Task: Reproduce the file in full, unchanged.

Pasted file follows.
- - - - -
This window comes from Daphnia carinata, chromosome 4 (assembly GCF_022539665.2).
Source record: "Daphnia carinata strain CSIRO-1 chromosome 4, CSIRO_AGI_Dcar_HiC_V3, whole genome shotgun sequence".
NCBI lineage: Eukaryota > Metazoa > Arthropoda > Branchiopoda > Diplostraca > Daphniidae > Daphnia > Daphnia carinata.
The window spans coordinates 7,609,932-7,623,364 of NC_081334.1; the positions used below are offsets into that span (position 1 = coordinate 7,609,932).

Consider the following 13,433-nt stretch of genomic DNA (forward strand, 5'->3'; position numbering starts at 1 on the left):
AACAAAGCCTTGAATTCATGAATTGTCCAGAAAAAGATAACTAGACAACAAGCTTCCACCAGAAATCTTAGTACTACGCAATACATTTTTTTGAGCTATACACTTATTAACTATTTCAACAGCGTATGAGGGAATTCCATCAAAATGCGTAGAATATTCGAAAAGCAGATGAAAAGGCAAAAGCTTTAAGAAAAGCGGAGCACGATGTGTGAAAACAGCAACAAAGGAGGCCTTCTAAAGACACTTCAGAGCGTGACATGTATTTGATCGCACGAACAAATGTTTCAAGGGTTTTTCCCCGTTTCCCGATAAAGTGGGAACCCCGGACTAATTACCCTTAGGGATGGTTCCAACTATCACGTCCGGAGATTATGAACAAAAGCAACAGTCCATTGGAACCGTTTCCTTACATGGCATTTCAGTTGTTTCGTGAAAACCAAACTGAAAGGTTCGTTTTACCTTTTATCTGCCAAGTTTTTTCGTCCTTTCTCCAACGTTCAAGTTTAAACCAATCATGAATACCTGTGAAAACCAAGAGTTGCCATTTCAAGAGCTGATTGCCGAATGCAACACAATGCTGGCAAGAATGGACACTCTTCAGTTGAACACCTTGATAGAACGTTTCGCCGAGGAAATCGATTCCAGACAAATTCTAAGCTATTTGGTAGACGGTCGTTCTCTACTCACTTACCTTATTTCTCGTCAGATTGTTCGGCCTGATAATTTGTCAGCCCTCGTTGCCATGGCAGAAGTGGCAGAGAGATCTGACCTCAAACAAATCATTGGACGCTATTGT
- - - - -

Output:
This window comes from Daphnia carinata, chromosome 4 (assembly GCF_022539665.2).
Source record: "Daphnia carinata strain CSIRO-1 chromosome 4, CSIRO_AGI_Dcar_HiC_V3, whole genome shotgun sequence".
NCBI lineage: Eukaryota > Metazoa > Arthropoda > Branchiopoda > Diplostraca > Daphniidae > Daphnia > Daphnia carinata.
The window spans coordinates 7,609,932-7,623,364 of NC_081334.1; the positions used below are offsets into that span (position 1 = coordinate 7,609,932).

Consider the following 13,433-nt stretch of genomic DNA (forward strand, 5'->3'; position numbering starts at 1 on the left):
AACAAAGCCTTGAATTCATGAATTGTCCAGAAAAAGATAACTAGACAACAAGCTTCCACCAGAAATCTTAGTACTACGCAATACATTTTTTTGAGCTATACACTTATTAACTATTTCAACAGCGTATGAGGGAATTCCATCAAAATGCGTAGAATATTCGAAAAGCAGATGAAAAGGCAAAAGCTTTAAGAAAAGCGGAGCACGATGTGTGAAAACAGCAACAAAGGAGGCCTTCTAAAGACACTTCAGAGCGTGACATGTATTTGATCGCACGAACAAATGTTTCAAGGGTTTTTCCCCGTTTCCCGATAAAGTGGGAACCCCGGACTAATTACCCTTAGGGATGGTTCCAACTATCACGTCCGGAGATTATGAACAAAAGCAACAGTCCATTGGAACCGTTTCCTTACATGGCATTTCAGTTGTTTCGTGAAAACCAAACTGAAAGGTTCGTTTTACCTTTTATCTGCCAAGTTTTTTCGTCCTTTCTCCAACGTTCAAGTTTAAACCAATCATGAATACCTGTGAAAACCAAGAGTTGCCATTTCAAGAGCTGATTGCCGAATGCAACACAATGCTGGCAAGAATGGACACTCTTCAGTTGAACACCTTGATAGAACGTTTCGCCGAGGAAATCGATTCCAGACAAATTCTAAGCTATTTGGTAGACGGTCGTTCTCTACTCACTTACCTTATTTCTCGTCAGATTGTTCGGCCTGATAATTTGTCAGCCCTCGTTGCCATGGCAGAAGTGGCAGAGAGATCTGACCTCAAACAAATCATTGGACGCTATTGT